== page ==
THE FLY

Insights into the miracles of creation

- Chapter 4 -
THE FLY AS LIFEGUARD TO MAN.


 

March 16, 1842

 
 
W
e have learned this little animal's one purpose for the negative pole, but that is not the only purpose for that pole. There are still a number of secondary purposes arranged as a householder arranges tasks for his servants, in that secondary tasks are used in addition to the primary task, so that his movements and time are fully occupied. Therefore, before we proceed to another of the main tasks of this little animal, let us acquaint ourselves with a few more of his secondary tasks.
 
2
As you know, My dear little ones, in the summer it can be quite troublesome to you when there are so many flies in the room bothering you, especially when they are quite persistent. For this action, none of you should scold this little animal, for on just such a day it performs a very important little secondary task, indeed a most useful task to man and domestic animals. You would like to know what this secondary task consists of! Be patient, first a little remembrance - then we will have the answer.
 
3
Understand, My dear little children, on such a very warm summer's day, especially when the barometer is very low, countless milliards and milliards of little atomic animals are born out of the low lying ether nto the atmospheric air, which is the reason why you ften see the air a dense blue, so dense that it is difficult to see areas only a few hours distant.
 
4
If you then take a breath, several trillion of these little atomic animals take the opportunity to march into you. Even though they are so small that you would not even notice billions of them in a heap, the several decillions, which a man sometimes inhales during such a day, do amount to something quite significant, and - since these life forms are quite dangerous to the human body - could be enough to take a man's natural life. The dangerous nature of these little animals to the human body is close to that which is commonly called prussic acid.
 
5
Now we understand this, but we still don't know what that has to do with our fly. This is one of the previously mentioned little secondary tasks of the fly, which we will get to right after the following explanations.
 
6
You see, that portion of the 'atomic creatures' that a person inhales is not the most dangerous to his health, because the oxygen-poor blood, i.e. oxygen poor due to the atmospheric conditions, readily and beneficially absorbs that part. It is quite a different matter with those that settle themselves on the outer skin, and especially at those places where the pores of the skin are mostly open.
 
7
When these animalcules enter the pores, in contrast to the ones inhaled, they take on a positive character As long as the outer pole is in balance with the inner pole, as it is in moderate temperatures, there is no danger, but if the outer pole exceeds the inner pole only by one part in a million, then there is already a great danger to man's life, since there could develop a pole reversal in him, which would be as beneficial as if someone stuck himself with a needle freshly dipped in prussic acid.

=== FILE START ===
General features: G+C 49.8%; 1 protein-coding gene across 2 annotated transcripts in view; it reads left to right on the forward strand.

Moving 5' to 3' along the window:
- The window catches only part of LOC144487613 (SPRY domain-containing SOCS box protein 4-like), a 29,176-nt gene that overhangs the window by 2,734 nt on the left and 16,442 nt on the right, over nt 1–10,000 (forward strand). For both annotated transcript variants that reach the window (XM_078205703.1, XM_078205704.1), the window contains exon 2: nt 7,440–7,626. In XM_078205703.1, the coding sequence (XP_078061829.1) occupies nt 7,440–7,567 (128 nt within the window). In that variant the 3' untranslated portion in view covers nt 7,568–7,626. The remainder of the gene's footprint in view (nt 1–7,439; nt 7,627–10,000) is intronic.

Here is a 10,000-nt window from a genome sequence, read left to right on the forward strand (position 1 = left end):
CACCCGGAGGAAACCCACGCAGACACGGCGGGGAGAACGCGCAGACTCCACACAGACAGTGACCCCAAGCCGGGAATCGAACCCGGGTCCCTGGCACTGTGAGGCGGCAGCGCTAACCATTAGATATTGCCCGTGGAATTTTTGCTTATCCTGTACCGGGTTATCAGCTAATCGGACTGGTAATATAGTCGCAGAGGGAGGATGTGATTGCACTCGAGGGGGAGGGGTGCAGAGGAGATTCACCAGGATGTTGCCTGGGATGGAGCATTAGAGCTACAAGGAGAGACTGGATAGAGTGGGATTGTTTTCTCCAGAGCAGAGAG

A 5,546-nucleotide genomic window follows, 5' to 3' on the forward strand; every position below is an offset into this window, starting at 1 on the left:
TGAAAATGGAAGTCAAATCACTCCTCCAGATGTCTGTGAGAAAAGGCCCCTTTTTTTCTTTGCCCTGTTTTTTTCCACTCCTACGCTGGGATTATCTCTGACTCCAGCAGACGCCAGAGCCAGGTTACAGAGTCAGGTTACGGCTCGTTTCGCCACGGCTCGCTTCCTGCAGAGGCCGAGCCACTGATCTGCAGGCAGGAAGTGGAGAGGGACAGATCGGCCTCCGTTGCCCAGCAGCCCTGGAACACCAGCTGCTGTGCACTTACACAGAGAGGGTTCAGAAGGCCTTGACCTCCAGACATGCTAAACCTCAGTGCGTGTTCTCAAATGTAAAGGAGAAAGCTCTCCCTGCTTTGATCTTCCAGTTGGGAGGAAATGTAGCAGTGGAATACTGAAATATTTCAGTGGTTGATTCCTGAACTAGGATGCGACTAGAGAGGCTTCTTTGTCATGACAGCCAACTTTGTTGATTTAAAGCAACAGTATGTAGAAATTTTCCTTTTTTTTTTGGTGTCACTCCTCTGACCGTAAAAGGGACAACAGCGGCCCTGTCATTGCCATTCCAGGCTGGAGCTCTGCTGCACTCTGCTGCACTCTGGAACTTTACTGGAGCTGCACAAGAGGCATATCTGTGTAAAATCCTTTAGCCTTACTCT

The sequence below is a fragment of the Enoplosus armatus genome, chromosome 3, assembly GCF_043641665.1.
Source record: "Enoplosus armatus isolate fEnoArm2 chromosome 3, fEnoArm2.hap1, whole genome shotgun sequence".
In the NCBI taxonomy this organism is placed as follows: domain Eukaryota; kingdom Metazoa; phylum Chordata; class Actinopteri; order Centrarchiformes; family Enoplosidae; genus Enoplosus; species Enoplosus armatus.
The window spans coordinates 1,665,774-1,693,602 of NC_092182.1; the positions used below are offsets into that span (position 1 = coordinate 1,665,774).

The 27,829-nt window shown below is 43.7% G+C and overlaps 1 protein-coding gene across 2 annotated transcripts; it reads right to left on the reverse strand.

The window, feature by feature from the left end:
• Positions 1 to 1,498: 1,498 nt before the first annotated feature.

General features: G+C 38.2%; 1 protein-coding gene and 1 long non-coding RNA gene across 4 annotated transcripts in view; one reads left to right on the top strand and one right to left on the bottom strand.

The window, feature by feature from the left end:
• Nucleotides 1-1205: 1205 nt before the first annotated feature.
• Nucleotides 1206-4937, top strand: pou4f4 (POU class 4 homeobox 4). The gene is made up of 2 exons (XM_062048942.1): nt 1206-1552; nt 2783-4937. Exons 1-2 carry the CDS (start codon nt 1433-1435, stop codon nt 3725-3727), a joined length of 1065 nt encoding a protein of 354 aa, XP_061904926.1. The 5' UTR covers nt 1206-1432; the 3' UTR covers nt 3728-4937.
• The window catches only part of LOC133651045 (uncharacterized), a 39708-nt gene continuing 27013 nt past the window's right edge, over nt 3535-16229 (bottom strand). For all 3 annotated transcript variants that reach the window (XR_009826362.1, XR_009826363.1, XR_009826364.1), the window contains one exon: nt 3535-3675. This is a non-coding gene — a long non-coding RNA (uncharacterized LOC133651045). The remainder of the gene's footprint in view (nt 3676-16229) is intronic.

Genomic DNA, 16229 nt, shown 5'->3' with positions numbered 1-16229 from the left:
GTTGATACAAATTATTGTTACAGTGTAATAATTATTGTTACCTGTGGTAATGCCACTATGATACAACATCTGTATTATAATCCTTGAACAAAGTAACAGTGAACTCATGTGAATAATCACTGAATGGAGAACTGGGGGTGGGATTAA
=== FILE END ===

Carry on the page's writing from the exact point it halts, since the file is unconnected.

8
If the outer pole would suddenly over-balance the inner, negative pole, by one part in a hundred, then there could occur a visible electrical discharge, which would, in a few moments, turn his body into a handful of foulsmelling ashes.
 
9
In the first case, look to the plagues; these are nothing but such consequences. The second instance, referred to as spontaneous combustion does not happen very often, but is not completely unknown or unheard of, especially in the more southern lands.
 
10
Now that we know this, let us look to our little household helpers and observe them at their work.
 
11
See, our little fly has a pair of eyes, which, for this creature, are so large that they make up nearly one seventh of his body! Each eye is not only a single eye, but is made up of more than a thousand tiny eyes. These tiny eyes are aligned as orderly as the cells of a honeycomb, each one pointed, like a cone, towards a single focal point and, in this way, serve the creature as, what you would call, an indescribably strong microscope with which the fly can see every single one of those previously mentioned atomic creatures.
 
12
Furthermore, the fly's stomach is so arranged that these creatures are its primary food source. When a fly notices a large cluster of these animacule on a person's skin, it flies to the food source and isn't easily distracted until it has consumed its entire find.
 
13
Besides the eyes, this animal also has a pair of little feelers, which serve in place of a nose. Since it can use its eyes for only short distances, these feelers often serve the fly for very long distances. Yes, I tell you, there are some flies that can smell, with these feelers, a good-tasting nourishment that is miles away.
 
14
No, My dear little children, here again we have one of the miracles of this little animal or, as previously mentioned, a secondary purpose of its being!
 
15
Isn't this quite a useful service by this little animal?! Yes, I tell you, - and mark this well! - If at any place, especially in the summer time, this little creature suddenly disappears; you can take that as a certain sign that My chastening rod is not too far away.
 
16
As we reveal this secondary service, there are still other, more beneficial, services that this little creature performs.
 
17
If you wanted to learn all of the services, I would have to dictate to you for several years. And, of this one thing, you can be sure - everything that exists, including the fly, is there not for one, but for a thousand good purposes.
 
18
To refrain from stretching this out too long, and before we change over to the creature's positive pole, I want to disclose two more similarly useful secondary purposes in support of this, My revelation, - and so let us again leave it for today.